Washington, D.C.–The Natural Products Association has dropped its lawsuit against the Food and Drug Administration for N-Acetyl-Cysteine (NAC) following guidance issued last month and subsequent market stabilization. FDA’s final guidance, issued in August, described enforcement discretion for the sale and distribution of NAC as long as the product does not make claims to diagnosis, cure, mitigate, treat, or prevent disease. This guidance responded to Citizen’s petitions and the NPA lawsuit. It institutes the process for export certificates, which was a main goal of the trade association. NPA’s Citizen petition and lawsuit can be viewed here and here. The final guidance was issued following FDA warning letters stating NAC was excluded from the definition of a dietary supplement because of its approval as a drug.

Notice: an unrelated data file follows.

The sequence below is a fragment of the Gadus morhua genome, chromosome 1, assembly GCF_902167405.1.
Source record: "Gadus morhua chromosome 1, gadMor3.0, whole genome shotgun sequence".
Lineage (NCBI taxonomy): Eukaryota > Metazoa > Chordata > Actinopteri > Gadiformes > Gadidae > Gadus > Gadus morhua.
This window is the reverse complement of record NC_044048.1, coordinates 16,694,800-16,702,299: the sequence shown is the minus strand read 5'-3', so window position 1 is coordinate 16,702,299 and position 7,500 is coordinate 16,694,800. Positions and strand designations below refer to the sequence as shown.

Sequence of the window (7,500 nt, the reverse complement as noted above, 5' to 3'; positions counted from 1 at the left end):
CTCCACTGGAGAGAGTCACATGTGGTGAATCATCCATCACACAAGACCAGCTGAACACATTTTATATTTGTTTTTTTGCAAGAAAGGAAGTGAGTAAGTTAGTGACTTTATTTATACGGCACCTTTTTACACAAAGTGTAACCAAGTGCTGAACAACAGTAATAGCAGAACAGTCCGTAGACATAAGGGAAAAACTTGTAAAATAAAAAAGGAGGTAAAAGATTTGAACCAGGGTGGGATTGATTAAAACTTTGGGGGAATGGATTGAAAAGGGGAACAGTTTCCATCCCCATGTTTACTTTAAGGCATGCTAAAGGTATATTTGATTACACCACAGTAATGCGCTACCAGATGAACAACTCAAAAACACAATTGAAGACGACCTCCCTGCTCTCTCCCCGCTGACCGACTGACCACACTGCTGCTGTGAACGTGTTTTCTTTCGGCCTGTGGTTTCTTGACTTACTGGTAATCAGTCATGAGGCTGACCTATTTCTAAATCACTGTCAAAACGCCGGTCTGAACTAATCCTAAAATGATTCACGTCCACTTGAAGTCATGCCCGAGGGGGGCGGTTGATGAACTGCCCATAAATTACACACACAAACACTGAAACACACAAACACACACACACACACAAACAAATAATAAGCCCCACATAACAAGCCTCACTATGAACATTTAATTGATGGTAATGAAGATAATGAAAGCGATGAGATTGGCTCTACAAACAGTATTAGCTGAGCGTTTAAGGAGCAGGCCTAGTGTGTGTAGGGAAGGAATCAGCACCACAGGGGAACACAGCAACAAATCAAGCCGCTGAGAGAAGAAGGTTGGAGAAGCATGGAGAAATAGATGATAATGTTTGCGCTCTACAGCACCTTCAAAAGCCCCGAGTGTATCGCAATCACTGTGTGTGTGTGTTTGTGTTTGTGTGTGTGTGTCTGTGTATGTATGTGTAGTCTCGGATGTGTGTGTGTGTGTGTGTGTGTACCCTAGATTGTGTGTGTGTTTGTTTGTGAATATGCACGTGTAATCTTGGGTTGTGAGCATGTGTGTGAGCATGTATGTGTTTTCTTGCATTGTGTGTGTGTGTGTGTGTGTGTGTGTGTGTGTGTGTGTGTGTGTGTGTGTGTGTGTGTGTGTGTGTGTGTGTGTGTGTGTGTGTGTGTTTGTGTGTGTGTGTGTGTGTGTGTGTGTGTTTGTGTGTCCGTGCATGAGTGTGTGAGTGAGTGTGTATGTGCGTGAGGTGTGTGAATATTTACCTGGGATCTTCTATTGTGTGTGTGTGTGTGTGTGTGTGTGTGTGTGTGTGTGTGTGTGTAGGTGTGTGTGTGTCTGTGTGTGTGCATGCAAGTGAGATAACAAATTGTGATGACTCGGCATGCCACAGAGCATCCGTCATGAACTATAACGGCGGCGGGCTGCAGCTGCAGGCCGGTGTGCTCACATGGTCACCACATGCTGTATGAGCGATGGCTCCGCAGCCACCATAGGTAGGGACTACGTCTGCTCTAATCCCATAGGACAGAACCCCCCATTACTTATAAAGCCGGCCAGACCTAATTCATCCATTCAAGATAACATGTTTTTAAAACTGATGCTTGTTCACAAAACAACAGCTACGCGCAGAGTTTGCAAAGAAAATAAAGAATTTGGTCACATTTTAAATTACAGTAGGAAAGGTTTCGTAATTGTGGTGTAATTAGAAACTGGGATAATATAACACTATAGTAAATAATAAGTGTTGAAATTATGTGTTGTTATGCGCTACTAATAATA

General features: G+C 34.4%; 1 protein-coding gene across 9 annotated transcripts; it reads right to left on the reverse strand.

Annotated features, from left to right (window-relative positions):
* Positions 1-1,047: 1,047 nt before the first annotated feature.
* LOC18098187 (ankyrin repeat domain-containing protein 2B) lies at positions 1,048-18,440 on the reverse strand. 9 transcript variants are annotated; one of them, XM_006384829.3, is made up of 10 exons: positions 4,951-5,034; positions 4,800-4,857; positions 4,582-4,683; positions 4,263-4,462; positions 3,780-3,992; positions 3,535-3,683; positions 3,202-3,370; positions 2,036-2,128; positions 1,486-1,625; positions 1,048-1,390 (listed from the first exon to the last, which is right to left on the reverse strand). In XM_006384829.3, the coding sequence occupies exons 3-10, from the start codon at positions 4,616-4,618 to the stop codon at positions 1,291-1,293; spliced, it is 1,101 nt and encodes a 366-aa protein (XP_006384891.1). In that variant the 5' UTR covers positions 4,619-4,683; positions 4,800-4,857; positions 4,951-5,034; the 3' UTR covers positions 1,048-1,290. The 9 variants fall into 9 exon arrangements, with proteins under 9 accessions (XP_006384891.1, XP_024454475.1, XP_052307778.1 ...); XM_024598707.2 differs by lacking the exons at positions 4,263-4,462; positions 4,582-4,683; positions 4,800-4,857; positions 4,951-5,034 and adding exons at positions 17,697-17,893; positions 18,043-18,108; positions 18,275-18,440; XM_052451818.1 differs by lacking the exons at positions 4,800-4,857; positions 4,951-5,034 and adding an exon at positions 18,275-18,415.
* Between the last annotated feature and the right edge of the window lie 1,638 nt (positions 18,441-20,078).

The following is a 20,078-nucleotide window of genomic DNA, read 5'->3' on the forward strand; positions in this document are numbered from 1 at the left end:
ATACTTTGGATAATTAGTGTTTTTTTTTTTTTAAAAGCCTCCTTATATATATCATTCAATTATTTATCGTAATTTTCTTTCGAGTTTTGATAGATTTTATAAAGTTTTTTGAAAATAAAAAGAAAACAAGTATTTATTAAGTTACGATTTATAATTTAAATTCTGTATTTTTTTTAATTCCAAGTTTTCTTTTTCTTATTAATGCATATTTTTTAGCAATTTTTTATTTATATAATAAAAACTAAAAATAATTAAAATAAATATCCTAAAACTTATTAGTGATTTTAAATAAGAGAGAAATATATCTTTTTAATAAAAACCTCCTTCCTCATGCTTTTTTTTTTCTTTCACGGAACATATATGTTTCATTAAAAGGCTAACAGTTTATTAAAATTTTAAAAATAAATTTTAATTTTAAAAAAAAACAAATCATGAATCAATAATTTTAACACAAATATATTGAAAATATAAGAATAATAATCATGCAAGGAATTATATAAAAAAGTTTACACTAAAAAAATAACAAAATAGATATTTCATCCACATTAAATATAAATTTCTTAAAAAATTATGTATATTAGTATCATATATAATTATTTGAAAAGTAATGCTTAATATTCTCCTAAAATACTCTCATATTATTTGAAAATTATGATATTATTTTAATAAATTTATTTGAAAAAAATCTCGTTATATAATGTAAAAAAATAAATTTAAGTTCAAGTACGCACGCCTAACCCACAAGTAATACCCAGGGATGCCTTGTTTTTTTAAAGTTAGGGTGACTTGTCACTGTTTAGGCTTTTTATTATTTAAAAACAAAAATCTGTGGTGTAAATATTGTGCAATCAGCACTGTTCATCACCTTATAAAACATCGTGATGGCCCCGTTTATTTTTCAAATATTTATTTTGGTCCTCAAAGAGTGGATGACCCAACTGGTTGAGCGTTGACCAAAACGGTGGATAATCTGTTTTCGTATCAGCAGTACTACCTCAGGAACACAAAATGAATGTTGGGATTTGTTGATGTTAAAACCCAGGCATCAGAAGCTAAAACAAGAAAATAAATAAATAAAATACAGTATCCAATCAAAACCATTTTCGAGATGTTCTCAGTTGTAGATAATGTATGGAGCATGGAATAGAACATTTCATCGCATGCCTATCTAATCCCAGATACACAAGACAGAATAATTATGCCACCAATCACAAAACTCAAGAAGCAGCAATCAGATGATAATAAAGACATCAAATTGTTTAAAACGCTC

“When the industry suffered significant economic harm as a direct result of the Agency’s long and inexplicable delays on a NAC regulatory path, NPA and its leadership led the way forward because of our commitment to the industry and holding FDA accountable. We hope the agency uses this as a learning experience and handles other outstanding issues like CBD more appropriately,” said Daniel Fabricant Ph.D., President, and CEO of the Natural Products Association. “This preserves our legal rights and demonstrates that we achieved our domestic objective through the enforcement discretion announcement, which is an unprecedented move for the agency. For exports, FDA has initiated a process and we continue to work directly with the agency and foreign governments to ensure exports on NAC return to levels prior to this series of events. Thankfully, as a direct result of our lawsuit, the industry can sell domestically and internationally once again, maintain insurance, and ensure the FDA is consistent and meeting its basic regulatory obligations. As far as lawsuits go, while this was contentious at the start, as lawsuits can be, we were able to work cooperatively with the agency to bring NAC back via final guidance enforcement discretion. Legally, dismissing the case in this way enables us to preserve our standing, and refile this should FDA change their position on NAC in the future or take steps to inhibit commerce on NAC in the future.”